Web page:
BEE KEEPING is an activitiy getting more popular di Malaysia especially when government introduce young agropreneur to involve bee rearing in acacia area. Nectar is a glandular secretion of plants, usually collecting at the bases of flowers that bees depend upon for their energy source. Nectar normally contains a low to moderate concentration of sugar, and honeybees dehydrate nectar to produce honey. There are barely measurable amounts of proteins, vitamins and other nutrients in nectar, especially if a little pollen becomes incorporated into it. Bees use nectar in two ways. It can function as a water substitute, used to dilute brood food and air condition the hive. Or it can be "ripened" by the bees to become a stored carbohydrate resource. The sugar syrup that we feed to the bees can be used in either of those ways, also. But, we use different sugar concentrations for different purposes, as will be mentioned shortly. Attentive beekeepers are kept aware of colony conditions through periodic examinations of their colonies. Inspections should be conducted about every ten days during early and late spring.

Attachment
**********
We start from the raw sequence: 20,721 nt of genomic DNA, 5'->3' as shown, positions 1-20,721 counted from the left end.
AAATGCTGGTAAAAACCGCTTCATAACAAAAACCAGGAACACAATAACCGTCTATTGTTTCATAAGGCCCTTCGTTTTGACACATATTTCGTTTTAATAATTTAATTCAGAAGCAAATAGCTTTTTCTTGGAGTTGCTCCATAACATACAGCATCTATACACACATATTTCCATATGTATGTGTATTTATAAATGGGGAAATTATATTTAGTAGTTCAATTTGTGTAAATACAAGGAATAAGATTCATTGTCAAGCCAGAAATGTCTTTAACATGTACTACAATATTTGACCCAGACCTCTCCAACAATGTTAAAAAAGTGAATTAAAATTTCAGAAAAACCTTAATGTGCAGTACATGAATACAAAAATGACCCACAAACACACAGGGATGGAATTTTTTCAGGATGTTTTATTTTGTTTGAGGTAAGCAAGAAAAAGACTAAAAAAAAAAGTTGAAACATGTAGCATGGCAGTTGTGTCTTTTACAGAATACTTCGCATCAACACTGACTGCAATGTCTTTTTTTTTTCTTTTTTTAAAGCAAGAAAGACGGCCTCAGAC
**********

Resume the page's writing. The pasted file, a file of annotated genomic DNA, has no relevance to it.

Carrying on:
Early spring inspections relate more to adequate food supplies. Late spring inspections deal more with swarm control. At each inspection the beekeeper should determine whether or not the bees have adequate food to carry them through a dearth period, usually caused by weather conditions that prohibit foraging flights. If the bees have twenty pounds of honey or stored sugar syrup, they will make it to the next inspection in ten days. If they have less stored carbohydrate, they need to be fed.
bees and substantial losses can result. This article are based on the research done by scientist from relevant universities.
PrivateNatural Bee Farm,